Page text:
Ducks paddling, egrets darting for fish, cormorants spreading their wings in the sun, pelicans heading for splash down… I couldn’t wait to return to J.N. “Ding” Darling National Wildlife Refuge last February. It was my third visit to the refuge, which is more than I’d ever expected, being that it’s 2,000 miles from home! Located on Sanibel Island, on the west coast of Florida, it’s the perfect spot for a birder to view most of the Florida regulars, plus a few special visitors. And this time, we had a very special visitor indeed. Or not.
Continue reading “Is This a Rare Bird?”
A few weeks ago, a friend arrived for dinner bearing a potted plant covered with the most amazing orange flowers. It was supposed to be a gift for my husband, who had recently spent 12 days in the hospital (you can read about that on my other blog), but I couldn’t take my eyes off the huge, intensely colored blooms. I’m pretty familiar with most common plants, especially ones sold in pots, already in bloom, however I didn’t recognize this one at all. What in the world could it be?
Continue reading “This Houseplant Deserves a Star!”
Wherever we live, we birders have a favorite birding spot (or two)—the place we’re sure to see that less common species, or that is exceptionally scenic. Maybe the trail is just right—some ups and downs, but nothing overly strenuous, and the perfect length to fill a morning, but not leave us exhausted at the end of a too-long day. It’s the place that we imagine when we think about going birding next weekend. Aiken Canyon has it all—interesting birds, beautiful scenery, and a well-maintained trail.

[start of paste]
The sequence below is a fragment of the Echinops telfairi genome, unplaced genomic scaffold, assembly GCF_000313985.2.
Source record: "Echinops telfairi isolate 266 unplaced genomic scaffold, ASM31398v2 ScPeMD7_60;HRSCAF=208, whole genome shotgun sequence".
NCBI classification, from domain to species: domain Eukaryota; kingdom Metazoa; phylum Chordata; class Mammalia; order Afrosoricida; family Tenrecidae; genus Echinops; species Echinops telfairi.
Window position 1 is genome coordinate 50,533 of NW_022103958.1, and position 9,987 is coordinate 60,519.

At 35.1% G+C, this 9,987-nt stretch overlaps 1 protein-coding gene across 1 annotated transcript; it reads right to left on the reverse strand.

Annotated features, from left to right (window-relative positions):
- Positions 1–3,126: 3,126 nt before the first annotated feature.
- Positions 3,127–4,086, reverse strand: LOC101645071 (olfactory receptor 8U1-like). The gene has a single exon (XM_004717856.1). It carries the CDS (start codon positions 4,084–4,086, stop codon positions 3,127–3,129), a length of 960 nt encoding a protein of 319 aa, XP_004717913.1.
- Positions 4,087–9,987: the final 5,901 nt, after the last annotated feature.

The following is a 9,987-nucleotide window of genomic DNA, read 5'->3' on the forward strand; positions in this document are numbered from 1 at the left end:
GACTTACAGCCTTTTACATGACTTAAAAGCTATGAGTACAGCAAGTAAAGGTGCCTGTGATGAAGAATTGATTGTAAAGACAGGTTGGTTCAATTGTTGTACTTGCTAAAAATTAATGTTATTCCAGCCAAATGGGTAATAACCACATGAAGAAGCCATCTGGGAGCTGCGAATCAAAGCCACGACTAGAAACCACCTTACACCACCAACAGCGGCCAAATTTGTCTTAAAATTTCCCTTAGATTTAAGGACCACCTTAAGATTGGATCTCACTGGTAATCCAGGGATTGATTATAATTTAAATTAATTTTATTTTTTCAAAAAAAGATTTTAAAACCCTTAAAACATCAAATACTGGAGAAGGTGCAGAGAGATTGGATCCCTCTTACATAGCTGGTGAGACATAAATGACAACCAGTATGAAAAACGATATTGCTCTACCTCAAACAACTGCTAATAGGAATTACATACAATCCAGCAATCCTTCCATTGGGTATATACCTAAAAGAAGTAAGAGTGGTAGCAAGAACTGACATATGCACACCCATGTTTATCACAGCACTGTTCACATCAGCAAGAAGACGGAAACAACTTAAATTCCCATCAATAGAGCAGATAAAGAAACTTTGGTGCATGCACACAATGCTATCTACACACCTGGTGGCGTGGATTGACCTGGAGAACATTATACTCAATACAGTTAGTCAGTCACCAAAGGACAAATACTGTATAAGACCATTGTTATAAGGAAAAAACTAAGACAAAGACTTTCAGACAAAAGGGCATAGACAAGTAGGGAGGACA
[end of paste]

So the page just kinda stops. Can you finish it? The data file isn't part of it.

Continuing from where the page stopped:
The Nature Conservatory owns this site, chosen because it’s “one of the last high-quality examples of the southern Front Range foothills ecosystem.”
Continue reading “Birding Aiken Canyon”
Think of stars, fallen from the sky to land on green leaves. In April to June, flowers with five pointed petals, in shades of white to a pale sky-blue, appear in clusters on one-foot plants. The subtle hues give this perennial a peaceful presence in the garden.
Continue reading “Blue Stars for Your Garden”
The bee balm (Monarda) and mint hyssop (Agastache) won’t bloom until mid-summer, and the flowers on my California fuchsia (Epilobium canum) appear even later. Yet, despite the lack of these hummingbird favorites, the birds are on the move, heading north to nest. While I like to think that I’m aiding their survival, I know they will do fine without me. Still, I’m hustling to fill and hang my feeders. It isn’t that the birds need me—I need them!
Continue reading “The Hummers are Coming!”
If you were stymied on Monday, now can you name this bird? The photo was taken in California one March. The answer will appear at the end of Monday’s post.
What do all these plants have in common?
Agastache x ‘Blue Fortune’ – Anise Hyssop
Continue reading “A Plant Family to Love”